Unlike the tail-legged merfolk of myth, Ixalan's merfolk are finned amphibious humanoids, sort of like the Zora from The Legend of Zelda, but more brightly colored. They're divided into two subraces; Green Merfolk are denizens of the wet, humid rainforest, whilst Blue Merfolk prefer a subaquatic lifestyle. +1 Charisma, Medium size, base speed 30 feet, swim speed 30 feet, and the Amphibious trait serve as the "racial core" traits - yes, these are identical the merfolk stats from the Plane Shift: Zendikar article earlier. Green Merfolk get +2 Wisdom, the Wood Elf's Mask of the Wild trait, and a Druid cantrip spell-like ability that keys off of Wisdom. Blue Merfolk get +2 Intelligence, the Lore of the Waters trait (free proficiency in the History and Nature skills), and a Wizard cantrip spell-like ability that keys off of Intelligence.
On Ixalan, vampirism is considered a holy sacrifice undergone by valuable members of the Legion of Dusk. +2 Charisma, +1 Wisdom, Medium, base speed 30 feet, Darkvision 60 feet, Vampiric Resistance (halves Necrotic damage), a Bloodthirst special attack that lets you suck the life from others, and the Feast of Blood ability. Bloodthirst is a special melee attack you can only use on a willing or grappled/restrained/incapacitated target, inflicting 1 piercing and 1d6 necrotic damage; this necrotic damage is deducted from the victim's maximum hit points (causing them to die if these are reduced to 0 HP), which is undone if they complete a long rest. You also regain hit points equal to the necrotic damage inflicted with Bloodthirst. Feast of Blood means that, after successfully using Bloodthirst, for the next 1 minute, you gain +10 feet speed and Advantage on all Strength and Dexterity checks & saving throws. Ixalan Vampires can also take the racial feat Vampiric Exultation, which lets them give themselves a Fly speed of 30 feet for 10 minutes once per short rest.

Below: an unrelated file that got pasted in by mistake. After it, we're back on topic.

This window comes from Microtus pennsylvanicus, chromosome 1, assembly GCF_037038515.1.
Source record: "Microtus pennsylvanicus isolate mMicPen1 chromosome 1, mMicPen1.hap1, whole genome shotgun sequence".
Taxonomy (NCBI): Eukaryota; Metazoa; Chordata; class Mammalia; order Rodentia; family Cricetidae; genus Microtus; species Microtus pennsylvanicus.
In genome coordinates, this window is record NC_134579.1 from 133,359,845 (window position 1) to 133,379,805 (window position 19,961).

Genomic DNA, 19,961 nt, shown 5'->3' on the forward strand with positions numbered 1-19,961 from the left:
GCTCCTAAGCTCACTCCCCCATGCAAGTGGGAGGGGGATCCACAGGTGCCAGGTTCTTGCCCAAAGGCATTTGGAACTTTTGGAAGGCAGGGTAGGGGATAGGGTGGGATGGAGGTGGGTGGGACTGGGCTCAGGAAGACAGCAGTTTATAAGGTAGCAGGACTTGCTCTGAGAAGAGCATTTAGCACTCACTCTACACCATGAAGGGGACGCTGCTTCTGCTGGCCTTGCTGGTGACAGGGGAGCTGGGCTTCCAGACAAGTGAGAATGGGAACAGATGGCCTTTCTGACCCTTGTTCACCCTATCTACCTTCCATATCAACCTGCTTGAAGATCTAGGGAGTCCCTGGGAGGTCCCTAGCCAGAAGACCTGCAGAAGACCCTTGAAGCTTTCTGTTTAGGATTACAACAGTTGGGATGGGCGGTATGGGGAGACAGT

- Ixalan Goblin
Agile tree-climbers, the goblins of Ixalan have readily taken to life aboard the pirate ships of the Brazen Coalition. +2 Dexterity, Small, base speed 25 feet, climb speed of 25 feet if not wearing medium/heavy armor or encumbered, and Darkvision 60 feet.
Ixalani Sirens are harpy-like bird-folk infamous for their mercurial moods and hypnotic voices. +2 Charisma, Medium, speed 25 feet, Fly speed of 30 feet if not wearing medium/heavy armor or encumbered, and the ability to cast the Friends cantrip at will.
Unearthed Arcana: Centaurs and Minotaurs
Nature-loving hippies, evidently built to be Rangers. +2 Strength, +1 Wisdom, appropriately ridiculous walking speed of 40ft, and proficiency in Survival; you get once-per-short-rest double damage when charging a target, and your hooves count as natural weapons. You also get "Equine Build", which is Powerful Build plus increased difficulty in climbing and the ability to let allies ride on your back. Lastly, "Hybrid Nature" means you count as both humanoid and monstrosity.